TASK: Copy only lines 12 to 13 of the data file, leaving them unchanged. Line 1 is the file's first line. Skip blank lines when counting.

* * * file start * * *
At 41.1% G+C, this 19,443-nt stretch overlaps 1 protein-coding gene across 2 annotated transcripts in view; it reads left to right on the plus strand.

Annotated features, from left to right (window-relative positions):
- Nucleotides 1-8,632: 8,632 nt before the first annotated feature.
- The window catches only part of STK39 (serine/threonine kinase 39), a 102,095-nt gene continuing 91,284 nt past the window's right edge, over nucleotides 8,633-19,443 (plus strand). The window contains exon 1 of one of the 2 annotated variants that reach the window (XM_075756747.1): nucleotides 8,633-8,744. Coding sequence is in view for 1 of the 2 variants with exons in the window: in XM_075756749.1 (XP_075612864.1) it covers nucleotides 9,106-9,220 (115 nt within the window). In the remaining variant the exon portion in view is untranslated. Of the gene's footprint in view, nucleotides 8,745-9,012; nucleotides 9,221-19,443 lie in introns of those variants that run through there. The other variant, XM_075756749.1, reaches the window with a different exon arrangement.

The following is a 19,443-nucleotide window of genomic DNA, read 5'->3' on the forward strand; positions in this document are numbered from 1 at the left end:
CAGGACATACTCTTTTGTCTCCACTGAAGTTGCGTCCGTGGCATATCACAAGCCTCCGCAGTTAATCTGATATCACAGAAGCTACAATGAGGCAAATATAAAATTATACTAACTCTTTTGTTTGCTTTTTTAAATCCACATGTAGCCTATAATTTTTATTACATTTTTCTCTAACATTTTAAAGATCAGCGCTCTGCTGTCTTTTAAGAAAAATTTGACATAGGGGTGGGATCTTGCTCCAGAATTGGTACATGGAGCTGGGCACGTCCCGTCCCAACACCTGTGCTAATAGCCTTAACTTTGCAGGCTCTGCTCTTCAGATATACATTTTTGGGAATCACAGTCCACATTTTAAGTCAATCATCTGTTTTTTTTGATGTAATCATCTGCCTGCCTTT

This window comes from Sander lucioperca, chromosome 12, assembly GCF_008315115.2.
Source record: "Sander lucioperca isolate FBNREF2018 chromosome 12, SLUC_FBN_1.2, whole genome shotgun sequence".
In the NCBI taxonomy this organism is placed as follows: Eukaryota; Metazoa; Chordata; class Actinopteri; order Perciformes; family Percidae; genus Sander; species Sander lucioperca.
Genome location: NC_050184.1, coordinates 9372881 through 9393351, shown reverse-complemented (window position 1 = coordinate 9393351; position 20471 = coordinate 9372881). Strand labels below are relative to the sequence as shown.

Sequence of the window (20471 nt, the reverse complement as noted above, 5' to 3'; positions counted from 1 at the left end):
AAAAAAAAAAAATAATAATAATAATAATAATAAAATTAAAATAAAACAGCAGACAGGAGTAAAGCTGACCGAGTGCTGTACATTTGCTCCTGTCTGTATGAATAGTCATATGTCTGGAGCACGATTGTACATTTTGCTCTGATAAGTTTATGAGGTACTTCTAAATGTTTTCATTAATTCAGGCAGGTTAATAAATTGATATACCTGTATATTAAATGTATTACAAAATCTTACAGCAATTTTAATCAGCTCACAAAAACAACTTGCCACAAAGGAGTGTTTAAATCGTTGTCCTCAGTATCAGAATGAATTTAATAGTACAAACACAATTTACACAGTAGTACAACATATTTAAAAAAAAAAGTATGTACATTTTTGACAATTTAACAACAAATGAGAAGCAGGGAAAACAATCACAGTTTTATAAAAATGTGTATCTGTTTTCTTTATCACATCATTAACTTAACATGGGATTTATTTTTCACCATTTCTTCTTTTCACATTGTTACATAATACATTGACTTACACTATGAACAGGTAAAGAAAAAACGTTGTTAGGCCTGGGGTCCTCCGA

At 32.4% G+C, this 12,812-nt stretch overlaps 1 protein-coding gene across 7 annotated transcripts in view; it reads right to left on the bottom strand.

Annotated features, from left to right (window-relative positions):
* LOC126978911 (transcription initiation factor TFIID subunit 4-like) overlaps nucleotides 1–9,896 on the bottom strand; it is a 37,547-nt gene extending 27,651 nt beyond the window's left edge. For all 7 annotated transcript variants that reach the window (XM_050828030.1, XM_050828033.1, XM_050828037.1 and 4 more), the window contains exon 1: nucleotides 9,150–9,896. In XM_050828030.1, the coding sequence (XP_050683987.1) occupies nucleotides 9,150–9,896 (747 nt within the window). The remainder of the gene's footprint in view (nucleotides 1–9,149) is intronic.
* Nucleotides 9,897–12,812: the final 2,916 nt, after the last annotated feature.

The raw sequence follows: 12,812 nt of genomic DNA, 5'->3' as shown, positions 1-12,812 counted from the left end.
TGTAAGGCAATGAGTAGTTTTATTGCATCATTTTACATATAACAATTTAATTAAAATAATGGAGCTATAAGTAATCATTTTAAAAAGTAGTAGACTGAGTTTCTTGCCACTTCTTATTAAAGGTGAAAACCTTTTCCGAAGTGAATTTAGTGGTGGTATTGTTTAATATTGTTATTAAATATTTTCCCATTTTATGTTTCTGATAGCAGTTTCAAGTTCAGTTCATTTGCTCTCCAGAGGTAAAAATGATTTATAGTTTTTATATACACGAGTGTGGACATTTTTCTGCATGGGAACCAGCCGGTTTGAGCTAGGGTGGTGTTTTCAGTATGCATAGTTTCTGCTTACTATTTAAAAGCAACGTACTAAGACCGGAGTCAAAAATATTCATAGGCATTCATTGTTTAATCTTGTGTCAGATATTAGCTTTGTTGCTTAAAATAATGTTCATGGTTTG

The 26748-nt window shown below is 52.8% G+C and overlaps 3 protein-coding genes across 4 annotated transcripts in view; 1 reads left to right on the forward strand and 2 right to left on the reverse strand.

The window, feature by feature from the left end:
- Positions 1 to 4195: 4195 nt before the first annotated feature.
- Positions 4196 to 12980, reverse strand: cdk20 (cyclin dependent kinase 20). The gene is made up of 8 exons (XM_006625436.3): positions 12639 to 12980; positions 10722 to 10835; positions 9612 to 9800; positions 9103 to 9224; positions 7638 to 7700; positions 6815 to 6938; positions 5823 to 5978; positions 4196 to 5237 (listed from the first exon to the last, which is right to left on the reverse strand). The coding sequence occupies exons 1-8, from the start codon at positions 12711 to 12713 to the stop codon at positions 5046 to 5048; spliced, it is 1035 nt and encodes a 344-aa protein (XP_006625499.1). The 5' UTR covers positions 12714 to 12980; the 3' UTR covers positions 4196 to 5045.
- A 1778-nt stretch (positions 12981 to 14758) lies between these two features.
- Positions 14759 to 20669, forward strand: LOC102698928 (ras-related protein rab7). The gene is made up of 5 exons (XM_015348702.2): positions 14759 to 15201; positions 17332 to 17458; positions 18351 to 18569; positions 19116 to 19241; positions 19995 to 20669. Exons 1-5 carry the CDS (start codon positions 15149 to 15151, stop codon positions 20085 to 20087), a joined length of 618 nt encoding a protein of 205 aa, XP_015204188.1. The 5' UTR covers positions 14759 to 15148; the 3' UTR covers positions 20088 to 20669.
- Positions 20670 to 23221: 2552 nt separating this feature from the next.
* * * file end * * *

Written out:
AAAAAAAAAAAATAATAATAATAATAATAATAAAATTAAAATAAAACAGCAGACAGGAGTAAAGCTGACCGAGTGCTGTACATTTGCTCCTGTCTGTATGAATAGTCATATGTCTGGAGCACGATTGTACATTTTGCTCTGATAAGTTTATGAGGTACTTCTAAATGTTTTCATTAATTCAGGCAGGTTAATAAATTGATATACCTGTATATTAAATGTATTACAAAATCTTACAGCAATTTTAATCAGCTCACAAAAACAACTTGCCACAAAGGAGTGTTTAAATCGTTGTCCTCAGTATCAGAATGAATTTAATAGTACAAACACAATTTACACAGTAGTACAACATATTTAAAAAAAAAAGTATGTACATTTTTGACAATTTAACAACAAATGAGAAGCAGGGAAAACAATCACAGTTTTATAAAAATGTGTATCTGTTTTCTTTATCACATCATTAACTTAACATGGGATTTATTTTTCACCATTTCTTCTTTTCACATTGTTACATAATACATTGACTTACACTATGAACAGGTAAAGAAAAAACGTTGTTAGGCCTGGGGTCCTCCGA

At 32.4% G+C, this 12,812-nt stretch overlaps 1 protein-coding gene across 7 annotated transcripts in view; it reads right to left on the bottom strand.